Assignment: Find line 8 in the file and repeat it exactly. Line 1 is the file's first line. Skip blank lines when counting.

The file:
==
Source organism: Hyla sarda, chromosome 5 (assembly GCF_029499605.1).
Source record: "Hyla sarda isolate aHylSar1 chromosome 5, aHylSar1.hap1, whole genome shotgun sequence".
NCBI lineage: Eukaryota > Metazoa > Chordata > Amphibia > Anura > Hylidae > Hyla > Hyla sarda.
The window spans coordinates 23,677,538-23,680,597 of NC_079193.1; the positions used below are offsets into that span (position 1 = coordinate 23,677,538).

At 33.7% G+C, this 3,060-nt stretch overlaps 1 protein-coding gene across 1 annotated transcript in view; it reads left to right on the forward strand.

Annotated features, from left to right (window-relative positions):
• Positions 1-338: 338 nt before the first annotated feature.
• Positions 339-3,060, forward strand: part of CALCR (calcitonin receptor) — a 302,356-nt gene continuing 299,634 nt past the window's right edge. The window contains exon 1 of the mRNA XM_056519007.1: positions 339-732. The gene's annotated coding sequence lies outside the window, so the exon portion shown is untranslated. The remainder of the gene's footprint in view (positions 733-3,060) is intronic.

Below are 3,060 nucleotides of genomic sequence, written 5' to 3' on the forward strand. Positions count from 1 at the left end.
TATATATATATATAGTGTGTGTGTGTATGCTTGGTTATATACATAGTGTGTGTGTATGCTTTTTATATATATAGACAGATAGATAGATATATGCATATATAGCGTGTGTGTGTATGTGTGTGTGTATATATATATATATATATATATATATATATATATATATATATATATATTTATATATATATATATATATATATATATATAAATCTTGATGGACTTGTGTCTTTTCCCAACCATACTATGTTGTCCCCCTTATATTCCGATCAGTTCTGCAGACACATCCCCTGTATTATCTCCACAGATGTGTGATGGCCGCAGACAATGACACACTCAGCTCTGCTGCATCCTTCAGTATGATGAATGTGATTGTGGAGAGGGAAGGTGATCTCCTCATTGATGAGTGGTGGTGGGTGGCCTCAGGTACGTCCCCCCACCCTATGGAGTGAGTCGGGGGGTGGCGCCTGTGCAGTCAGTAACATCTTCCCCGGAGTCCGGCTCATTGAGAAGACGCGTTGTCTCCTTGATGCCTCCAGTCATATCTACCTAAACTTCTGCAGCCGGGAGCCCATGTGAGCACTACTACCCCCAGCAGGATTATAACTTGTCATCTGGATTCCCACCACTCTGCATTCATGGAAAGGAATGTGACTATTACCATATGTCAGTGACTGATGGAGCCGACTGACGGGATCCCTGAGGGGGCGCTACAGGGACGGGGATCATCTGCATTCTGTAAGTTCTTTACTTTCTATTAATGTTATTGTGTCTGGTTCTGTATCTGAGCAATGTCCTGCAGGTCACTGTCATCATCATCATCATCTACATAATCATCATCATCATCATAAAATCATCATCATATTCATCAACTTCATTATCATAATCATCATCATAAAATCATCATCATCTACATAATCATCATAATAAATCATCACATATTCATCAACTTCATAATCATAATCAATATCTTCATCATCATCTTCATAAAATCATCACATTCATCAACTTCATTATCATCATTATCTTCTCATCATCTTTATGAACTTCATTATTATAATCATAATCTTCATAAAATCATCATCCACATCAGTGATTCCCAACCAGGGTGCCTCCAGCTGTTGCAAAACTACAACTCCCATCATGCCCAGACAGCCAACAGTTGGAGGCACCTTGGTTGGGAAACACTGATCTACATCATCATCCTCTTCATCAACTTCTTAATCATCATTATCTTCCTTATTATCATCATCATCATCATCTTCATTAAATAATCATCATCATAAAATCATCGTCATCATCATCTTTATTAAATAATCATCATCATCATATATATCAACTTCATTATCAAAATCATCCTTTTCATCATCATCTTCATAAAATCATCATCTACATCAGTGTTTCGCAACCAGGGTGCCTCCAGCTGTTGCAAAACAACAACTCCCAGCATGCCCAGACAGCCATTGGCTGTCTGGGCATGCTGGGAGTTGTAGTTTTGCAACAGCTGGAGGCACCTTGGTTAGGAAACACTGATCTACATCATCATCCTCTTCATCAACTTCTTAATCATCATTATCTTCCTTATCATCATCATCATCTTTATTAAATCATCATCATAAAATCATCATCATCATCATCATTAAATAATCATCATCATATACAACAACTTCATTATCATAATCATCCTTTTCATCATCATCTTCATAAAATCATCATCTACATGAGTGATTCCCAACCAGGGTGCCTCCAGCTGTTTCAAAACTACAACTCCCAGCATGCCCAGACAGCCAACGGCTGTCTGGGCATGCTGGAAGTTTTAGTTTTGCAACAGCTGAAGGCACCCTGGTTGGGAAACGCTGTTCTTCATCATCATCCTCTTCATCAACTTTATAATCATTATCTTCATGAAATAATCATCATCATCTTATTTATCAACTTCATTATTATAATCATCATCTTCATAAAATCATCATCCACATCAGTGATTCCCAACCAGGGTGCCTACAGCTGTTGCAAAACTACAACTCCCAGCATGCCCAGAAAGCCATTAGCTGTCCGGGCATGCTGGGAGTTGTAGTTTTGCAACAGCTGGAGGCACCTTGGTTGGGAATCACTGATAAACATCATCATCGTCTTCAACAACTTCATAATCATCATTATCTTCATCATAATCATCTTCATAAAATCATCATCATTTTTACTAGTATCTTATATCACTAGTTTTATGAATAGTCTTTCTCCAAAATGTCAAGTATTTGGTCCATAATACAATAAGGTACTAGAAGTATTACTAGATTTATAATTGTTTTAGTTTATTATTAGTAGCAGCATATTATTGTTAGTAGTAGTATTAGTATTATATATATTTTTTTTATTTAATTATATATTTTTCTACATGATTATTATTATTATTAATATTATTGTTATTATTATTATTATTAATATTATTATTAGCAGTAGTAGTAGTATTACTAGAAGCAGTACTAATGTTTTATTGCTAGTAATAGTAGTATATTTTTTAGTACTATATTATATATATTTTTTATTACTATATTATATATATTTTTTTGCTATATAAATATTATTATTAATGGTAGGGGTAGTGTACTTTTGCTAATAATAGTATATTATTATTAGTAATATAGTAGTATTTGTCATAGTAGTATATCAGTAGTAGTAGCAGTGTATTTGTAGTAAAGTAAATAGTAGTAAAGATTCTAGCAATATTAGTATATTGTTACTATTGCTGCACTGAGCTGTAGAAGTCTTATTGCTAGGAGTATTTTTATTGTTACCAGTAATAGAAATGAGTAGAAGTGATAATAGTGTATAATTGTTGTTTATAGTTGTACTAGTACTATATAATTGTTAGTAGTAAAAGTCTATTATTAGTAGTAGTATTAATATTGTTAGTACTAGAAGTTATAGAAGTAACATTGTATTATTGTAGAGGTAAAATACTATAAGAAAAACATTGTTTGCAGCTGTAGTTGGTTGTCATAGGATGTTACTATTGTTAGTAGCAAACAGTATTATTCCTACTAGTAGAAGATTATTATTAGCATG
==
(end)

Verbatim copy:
• Positions 339-3,060, forward strand: part of CALCR (calcitonin receptor) — a 302,356-nt gene continuing 299,634 nt past the window's right edge. The window contains exon 1 of the mRNA XM_056519007.1: positions 339-732. The gene's annotated coding sequence lies outside the window, so the exon portion shown is untranslated. The remainder of the gene's footprint in view (positions 733-3,060) is intronic.